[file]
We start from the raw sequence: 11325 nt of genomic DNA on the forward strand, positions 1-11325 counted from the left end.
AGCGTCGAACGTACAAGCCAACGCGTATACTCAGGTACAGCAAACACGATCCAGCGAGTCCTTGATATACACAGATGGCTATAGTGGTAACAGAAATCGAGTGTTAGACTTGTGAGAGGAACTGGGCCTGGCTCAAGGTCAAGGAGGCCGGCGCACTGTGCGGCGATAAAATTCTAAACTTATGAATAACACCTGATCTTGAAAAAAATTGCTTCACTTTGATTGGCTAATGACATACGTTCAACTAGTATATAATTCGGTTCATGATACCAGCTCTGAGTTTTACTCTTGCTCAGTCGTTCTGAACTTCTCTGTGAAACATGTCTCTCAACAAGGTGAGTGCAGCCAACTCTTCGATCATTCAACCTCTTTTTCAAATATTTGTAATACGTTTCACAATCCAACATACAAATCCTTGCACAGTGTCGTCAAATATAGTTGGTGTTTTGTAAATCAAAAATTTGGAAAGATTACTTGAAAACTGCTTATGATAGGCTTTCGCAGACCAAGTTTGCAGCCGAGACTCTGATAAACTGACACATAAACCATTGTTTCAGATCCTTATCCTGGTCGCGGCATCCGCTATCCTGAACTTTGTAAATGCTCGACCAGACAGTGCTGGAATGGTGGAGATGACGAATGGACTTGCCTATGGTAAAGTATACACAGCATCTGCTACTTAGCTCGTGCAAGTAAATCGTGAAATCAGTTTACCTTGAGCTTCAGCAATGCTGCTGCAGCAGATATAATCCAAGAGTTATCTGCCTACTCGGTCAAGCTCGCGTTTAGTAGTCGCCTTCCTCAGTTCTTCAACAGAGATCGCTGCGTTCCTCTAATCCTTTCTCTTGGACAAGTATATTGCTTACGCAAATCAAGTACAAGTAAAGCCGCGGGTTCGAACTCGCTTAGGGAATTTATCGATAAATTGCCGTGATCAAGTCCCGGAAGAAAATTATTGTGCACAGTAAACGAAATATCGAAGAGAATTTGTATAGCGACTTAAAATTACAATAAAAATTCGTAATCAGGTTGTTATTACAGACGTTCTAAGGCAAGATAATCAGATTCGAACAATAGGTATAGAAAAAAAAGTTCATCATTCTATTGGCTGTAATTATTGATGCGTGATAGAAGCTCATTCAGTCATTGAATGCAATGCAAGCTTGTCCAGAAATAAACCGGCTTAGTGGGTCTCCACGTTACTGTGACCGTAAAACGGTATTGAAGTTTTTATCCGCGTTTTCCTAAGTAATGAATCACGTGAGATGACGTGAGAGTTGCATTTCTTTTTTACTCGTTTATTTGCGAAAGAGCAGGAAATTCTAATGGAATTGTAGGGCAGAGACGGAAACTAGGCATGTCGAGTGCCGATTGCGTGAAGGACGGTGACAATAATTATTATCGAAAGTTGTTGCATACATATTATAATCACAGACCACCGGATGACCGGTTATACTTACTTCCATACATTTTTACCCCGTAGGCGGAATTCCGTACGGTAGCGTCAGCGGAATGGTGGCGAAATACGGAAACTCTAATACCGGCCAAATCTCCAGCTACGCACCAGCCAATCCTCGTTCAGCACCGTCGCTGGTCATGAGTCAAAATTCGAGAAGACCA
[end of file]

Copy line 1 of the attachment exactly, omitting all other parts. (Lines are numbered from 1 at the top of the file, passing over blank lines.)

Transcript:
We start from the raw sequence: 11325 nt of genomic DNA on the forward strand, positions 1-11325 counted from the left end.